“It’s getting worse there day by day,” says Mr. Mohmand, citing reports that Taliban insurgents are capturing more districts and conducting targeted killings and kidnappings in the city of Jalalabad, where his family lives.

“All they [the Taliban] know is to kill other people,” says Mr. Mohmand, dismissing recent Taliban pledges not to target Afghans who worked for the United States. “It’s a trap,” he says. “Why would they leave someone who was the eyes and ears of the enemy?”

The Biden administration has accelerated the processing of SIV applications for Afghans – up to 1,400 each month, compared with fewer than 300 in the last three months of 2020. On Thursday, The New York Times reported that officials plan to relocate thousands of Afghan workers awaiting visas, along with their family members, to third countries as their applications are processed, although where they would go was unclear.

But such efforts may not unfold fast enough, given an estimated backlog of 18,000 SIV applicants and the U.S. military withdrawal timeline by September. After American forces leave, Mr. Mohmand predicts the chances are high the Taliban will retake the country, making it extremely dangerous for anyone seeking a U.S. visa.

“Every day, when I receive a call from my mother, my brother, my father, my hand shakes – I am afraid I am going to hear the news that someone is killed,” he says softly. “My first question every time is, ‘Is everyone ok?’”

He pauses. “I feel guilty too, like my family might feel I am selfish for coming here with my wife and children. I struggle with that all the time,” he says.           

Double duty

Many of the Afghan SIV arrivals in the United States work doubly hard to support their families and communities financially both here and in Afghanistan. 

Sayed Amin served for 12 years with the DEA and State Department in Afghanistan, ultimately becoming a DEA investigator. “I wanted to help the people of Afghanistan and the U.S. government,” he says. “I also believe that I personally served the people of the United States. I worked on some sensitive cases that were leading into the United States,” generating arrests, he says.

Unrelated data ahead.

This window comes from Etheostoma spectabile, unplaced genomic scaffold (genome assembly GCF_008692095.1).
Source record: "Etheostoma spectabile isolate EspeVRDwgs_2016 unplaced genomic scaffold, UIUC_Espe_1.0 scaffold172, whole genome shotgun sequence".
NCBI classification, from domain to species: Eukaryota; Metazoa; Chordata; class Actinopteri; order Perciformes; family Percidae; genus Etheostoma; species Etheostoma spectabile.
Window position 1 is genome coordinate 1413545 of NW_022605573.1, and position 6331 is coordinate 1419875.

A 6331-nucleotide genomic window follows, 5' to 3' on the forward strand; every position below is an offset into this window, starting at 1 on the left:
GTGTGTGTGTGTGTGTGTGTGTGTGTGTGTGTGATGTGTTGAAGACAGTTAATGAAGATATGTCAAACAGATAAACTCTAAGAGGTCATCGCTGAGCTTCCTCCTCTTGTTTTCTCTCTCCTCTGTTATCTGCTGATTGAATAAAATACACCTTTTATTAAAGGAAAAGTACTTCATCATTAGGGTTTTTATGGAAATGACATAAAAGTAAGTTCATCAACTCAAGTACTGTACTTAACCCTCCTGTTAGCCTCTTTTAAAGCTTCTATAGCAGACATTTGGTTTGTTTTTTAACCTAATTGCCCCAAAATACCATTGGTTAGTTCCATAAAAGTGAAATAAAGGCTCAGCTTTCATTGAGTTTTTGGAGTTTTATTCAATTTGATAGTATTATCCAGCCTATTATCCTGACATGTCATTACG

Now, Mr. Amin puts in long hours as a security supervisor at Starbucks to provide for his wife and seven children and send funds to his mother and siblings in Afghanistan. “There has never been a minute I am not concerned for them,” he says in a break from an overnight shift. 

Seeking strength and self-sufficiency as a community, Mr. Amin and other Afghan SIV arrivals in the Seattle area pool their personal funds to help one another in emergencies. They also established the Afghan American Cultural Association, offering language classes and other events, says Mr. Amin, the association’s president.   


Inamullah, who worked with U.S. contractors in Afghanistan for six years before moving to the Seattle area in 2015, must support not only his own family of six, but also his jobless brother and his family in Kabul.

Working as an account manager at a large security firm in Seattle, Mr. Inamullah, who goes by only one name, has spent years seeking the necessary documentation for a visa for his brother, Mohabat Qazikhil, who served with a de-mining company. Mr. Qazikhil, his wife, and two children are living in hiding in Kabul, unable to travel or attend family events in their home province for fear of a Taliban attack, Mr. Inamullah says.

Meanwhile, every day, Mr. Inamullah spends all his free time with his wife visiting their infant son, born prematurely two months ago, at Seattle Children’s Hospital, an hour from their home. 

“We all know the overall situation in Afghanistan,” says Mr. Inamullah as he pauses outside the hospital before leaving to pick up his three other children from day care. “It’s something on our mind right now.” 

(Editor’s note: Prior to rejoining the Monitor staff in 2019, Ann Scott Tyson served as a volunteer helping the Afghan SIV community resettle in Seattle.)


Show More

Related Articles

Leave a Reply

Your email address will not be published. Required fields are marked *

Back to top button